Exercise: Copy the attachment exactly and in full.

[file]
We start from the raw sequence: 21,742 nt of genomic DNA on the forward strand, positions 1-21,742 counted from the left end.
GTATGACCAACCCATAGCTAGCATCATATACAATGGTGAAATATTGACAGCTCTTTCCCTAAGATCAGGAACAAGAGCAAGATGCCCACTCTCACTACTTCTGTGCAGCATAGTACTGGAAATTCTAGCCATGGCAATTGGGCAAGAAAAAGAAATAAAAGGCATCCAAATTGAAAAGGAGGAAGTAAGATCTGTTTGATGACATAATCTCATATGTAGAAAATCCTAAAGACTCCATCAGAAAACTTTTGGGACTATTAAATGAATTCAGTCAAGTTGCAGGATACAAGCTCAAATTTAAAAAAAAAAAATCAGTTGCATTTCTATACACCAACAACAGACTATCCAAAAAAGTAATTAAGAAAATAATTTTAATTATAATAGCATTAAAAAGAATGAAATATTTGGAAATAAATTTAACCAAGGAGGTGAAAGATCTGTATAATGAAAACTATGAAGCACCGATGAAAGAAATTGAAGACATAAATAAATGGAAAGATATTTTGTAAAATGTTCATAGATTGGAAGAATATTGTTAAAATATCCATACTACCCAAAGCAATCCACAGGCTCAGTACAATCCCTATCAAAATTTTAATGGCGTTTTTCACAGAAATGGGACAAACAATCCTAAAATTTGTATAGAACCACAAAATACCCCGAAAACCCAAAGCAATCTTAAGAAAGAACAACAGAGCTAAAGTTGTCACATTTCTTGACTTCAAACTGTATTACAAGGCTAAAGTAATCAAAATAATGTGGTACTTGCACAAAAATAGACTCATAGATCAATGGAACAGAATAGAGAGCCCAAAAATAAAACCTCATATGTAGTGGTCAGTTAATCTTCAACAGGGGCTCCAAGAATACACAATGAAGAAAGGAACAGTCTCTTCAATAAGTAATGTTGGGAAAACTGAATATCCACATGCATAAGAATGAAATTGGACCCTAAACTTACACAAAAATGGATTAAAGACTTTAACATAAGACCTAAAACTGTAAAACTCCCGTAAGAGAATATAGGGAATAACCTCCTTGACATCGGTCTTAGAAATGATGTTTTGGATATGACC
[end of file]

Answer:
We start from the raw sequence: 21,742 nt of genomic DNA on the forward strand, positions 1-21,742 counted from the left end.
GTATGACCAACCCATAGCTAGCATCATATACAATGGTGAAATATTGACAGCTCTTTCCCTAAGATCAGGAACAAGAGCAAGATGCCCACTCTCACTACTTCTGTGCAGCATAGTACTGGAAATTCTAGCCATGGCAATTGGGCAAGAAAAAGAAATAAAAGGCATCCAAATTGAAAAGGAGGAAGTAAGATCTGTTTGATGACATAATCTCATATGTAGAAAATCCTAAAGACTCCATCAGAAAACTTTTGGGACTATTAAATGAATTCAGTCAAGTTGCAGGATACAAGCTCAAATTTAAAAAAAAAAAATCAGTTGCATTTCTATACACCAACAACAGACTATCCAAAAAAGTAATTAAGAAAATAATTTTAATTATAATAGCATTAAAAAGAATGAAATATTTGGAAATAAATTTAACCAAGGAGGTGAAAGATCTGTATAATGAAAACTATGAAGCACCGATGAAAGAAATTGAAGACATAAATAAATGGAAAGATATTTTGTAAAATGTTCATAGATTGGAAGAATATTGTTAAAATATCCATACTACCCAAAGCAATCCACAGGCTCAGTACAATCCCTATCAAAATTTTAATGGCGTTTTTCACAGAAATGGGACAAACAATCCTAAAATTTGTATAGAACCACAAAATACCCCGAAAACCCAAAGCAATCTTAAGAAAGAACAACAGAGCTAAAGTTGTCACATTTCTTGACTTCAAACTGTATTACAAGGCTAAAGTAATCAAAATAATGTGGTACTTGCACAAAAATAGACTCATAGATCAATGGAACAGAATAGAGAGCCCAAAAATAAAACCTCATATGTAGTGGTCAGTTAATCTTCAACAGGGGCTCCAAGAATACACAATGAAGAAAGGAACAGTCTCTTCAATAAGTAATGTTGGGAAAACTGAATATCCACATGCATAAGAATGAAATTGGACCCTAAACTTACACAAAAATGGATTAAAGACTTTAACATAAGACCTAAAACTGTAAAACTCCCGTAAGAGAATATAGGGAATAACCTCCTTGACATCGGTCTTAGAAATGATGTTTTGGATATGACC